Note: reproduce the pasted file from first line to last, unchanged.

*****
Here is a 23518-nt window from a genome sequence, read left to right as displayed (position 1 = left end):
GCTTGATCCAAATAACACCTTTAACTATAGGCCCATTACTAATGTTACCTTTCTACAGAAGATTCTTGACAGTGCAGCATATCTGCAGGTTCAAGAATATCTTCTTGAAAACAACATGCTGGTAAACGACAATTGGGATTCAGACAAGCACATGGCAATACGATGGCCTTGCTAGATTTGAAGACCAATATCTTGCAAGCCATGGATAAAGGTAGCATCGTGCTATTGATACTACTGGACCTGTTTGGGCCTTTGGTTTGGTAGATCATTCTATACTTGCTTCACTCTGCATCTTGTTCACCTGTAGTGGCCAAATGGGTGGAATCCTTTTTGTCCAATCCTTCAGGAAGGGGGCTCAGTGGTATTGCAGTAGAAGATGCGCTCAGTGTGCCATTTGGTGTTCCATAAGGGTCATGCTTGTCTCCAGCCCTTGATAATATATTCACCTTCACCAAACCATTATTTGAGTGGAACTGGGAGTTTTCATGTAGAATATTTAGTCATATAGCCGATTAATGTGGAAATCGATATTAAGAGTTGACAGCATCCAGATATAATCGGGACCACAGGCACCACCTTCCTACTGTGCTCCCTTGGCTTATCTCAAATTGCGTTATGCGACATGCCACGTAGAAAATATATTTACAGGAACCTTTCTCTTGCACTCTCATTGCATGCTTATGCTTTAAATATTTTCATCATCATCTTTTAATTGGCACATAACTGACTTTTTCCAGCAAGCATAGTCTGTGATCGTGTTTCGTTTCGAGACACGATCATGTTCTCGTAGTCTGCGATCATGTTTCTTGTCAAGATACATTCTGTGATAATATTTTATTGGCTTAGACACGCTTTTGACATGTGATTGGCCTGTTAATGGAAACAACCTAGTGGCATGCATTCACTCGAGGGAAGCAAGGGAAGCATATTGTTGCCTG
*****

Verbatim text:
Here is a 23518-nt window from a genome sequence, read left to right as displayed (position 1 = left end):
GCTTGATCCAAATAACACCTTTAACTATAGGCCCATTACTAATGTTACCTTTCTACAGAAGATTCTTGACAGTGCAGCATATCTGCAGGTTCAAGAATATCTTCTTGAAAACAACATGCTGGTAAACGACAATTGGGATTCAGACAAGCACATGGCAATACGATGGCCTTGCTAGATTTGAAGACCAATATCTTGCAAGCCATGGATAAAGGTAGCATCGTGCTATTGATACTACTGGACCTGTTTGGGCCTTTGGTTTGGTAGATCATTCTATACTTGCTTCACTCTGCATCTTGTTCACCTGTAGTGGCCAAATGGGTGGAATCCTTTTTGTCCAATCCTTCAGGAAGGGGGCTCAGTGGTATTGCAGTAGAAGATGCGCTCAGTGTGCCATTTGGTGTTCCATAAGGGTCATGCTTGTCTCCAGCCCTTGATAATATATTCACCTTCACCAAACCATTATTTGAGTGGAACTGGGAGTTTTCATGTAGAATATTTAGTCATATAGCCGATTAATGTGGAAATCGATATTAAGAGTTGACAGCATCCAGATATAATCGGGACCACAGGCACCACCTTCCTACTGTGCTCCCTTGGCTTATCTCAAATTGCGTTATGCGACATGCCACGTAGAAAATATATTTACAGGAACCTTTCTCTTGCACTCTCATTGCATGCTTATGCTTTAAATATTTTCATCATCATCTTTTAATTGGCACATAACTGACTTTTTCCAGCAAGCATAGTCTGTGATCGTGTTTCGTTTCGAGACACGATCATGTTCTCGTAGTCTGCGATCATGTTTCTTGTCAAGATACATTCTGTGATAATATTTTATTGGCTTAGACACGCTTTTGACATGTGATTGGCCTGTTAATGGAAACAACCTAGTGGCATGCATTCACTCGAGGGAAGCAAGGGAAGCATATTGTTGCCTG